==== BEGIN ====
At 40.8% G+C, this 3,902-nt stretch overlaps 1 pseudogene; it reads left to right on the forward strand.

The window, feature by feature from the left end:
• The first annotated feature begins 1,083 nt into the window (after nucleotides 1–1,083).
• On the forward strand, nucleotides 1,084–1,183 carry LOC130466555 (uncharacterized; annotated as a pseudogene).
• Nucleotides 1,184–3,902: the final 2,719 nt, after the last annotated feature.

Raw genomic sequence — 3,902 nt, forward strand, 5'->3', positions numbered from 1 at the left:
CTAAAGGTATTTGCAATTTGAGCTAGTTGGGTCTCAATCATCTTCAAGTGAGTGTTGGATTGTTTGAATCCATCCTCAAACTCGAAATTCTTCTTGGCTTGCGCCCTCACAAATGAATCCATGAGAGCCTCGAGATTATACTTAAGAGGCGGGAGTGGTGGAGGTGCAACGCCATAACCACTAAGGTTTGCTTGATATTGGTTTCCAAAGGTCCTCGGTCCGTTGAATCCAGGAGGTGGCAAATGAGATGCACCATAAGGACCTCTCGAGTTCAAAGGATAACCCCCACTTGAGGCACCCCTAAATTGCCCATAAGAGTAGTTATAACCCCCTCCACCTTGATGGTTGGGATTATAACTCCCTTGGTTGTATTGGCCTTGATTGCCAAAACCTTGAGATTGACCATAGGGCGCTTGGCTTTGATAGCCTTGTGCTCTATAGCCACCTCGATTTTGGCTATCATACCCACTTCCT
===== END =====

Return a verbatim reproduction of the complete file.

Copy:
At 40.8% G+C, this 3,902-nt stretch overlaps 1 pseudogene; it reads left to right on the forward strand.

The window, feature by feature from the left end:
• The first annotated feature begins 1,083 nt into the window (after nucleotides 1–1,083).
• On the forward strand, nucleotides 1,084–1,183 carry LOC130466555 (uncharacterized; annotated as a pseudogene).
• Nucleotides 1,184–3,902: the final 2,719 nt, after the last annotated feature.

Raw genomic sequence — 3,902 nt, forward strand, 5'->3', positions numbered from 1 at the left:
CTAAAGGTATTTGCAATTTGAGCTAGTTGGGTCTCAATCATCTTCAAGTGAGTGTTGGATTGTTTGAATCCATCCTCAAACTCGAAATTCTTCTTGGCTTGCGCCCTCACAAATGAATCCATGAGAGCCTCGAGATTATACTTAAGAGGCGGGAGTGGTGGAGGTGCAACGCCATAACCACTAAGGTTTGCTTGATATTGGTTTCCAAAGGTCCTCGGTCCGTTGAATCCAGGAGGTGGCAAATGAGATGCACCATAAGGACCTCTCGAGTTCAAAGGATAACCCCCACTTGAGGCACCCCTAAATTGCCCATAAGAGTAGTTATAACCCCCTCCACCTTGATGGTTGGGATTATAACTCCCTTGGTTGTATTGGCCTTGATTGCCAAAACCTTGAGATTGACCATAGGGCGCTTGGCTTTGATAGCCTTGTGCTCTATAGCCACCTCGATTTTGGCTATCATACCCACTTCCT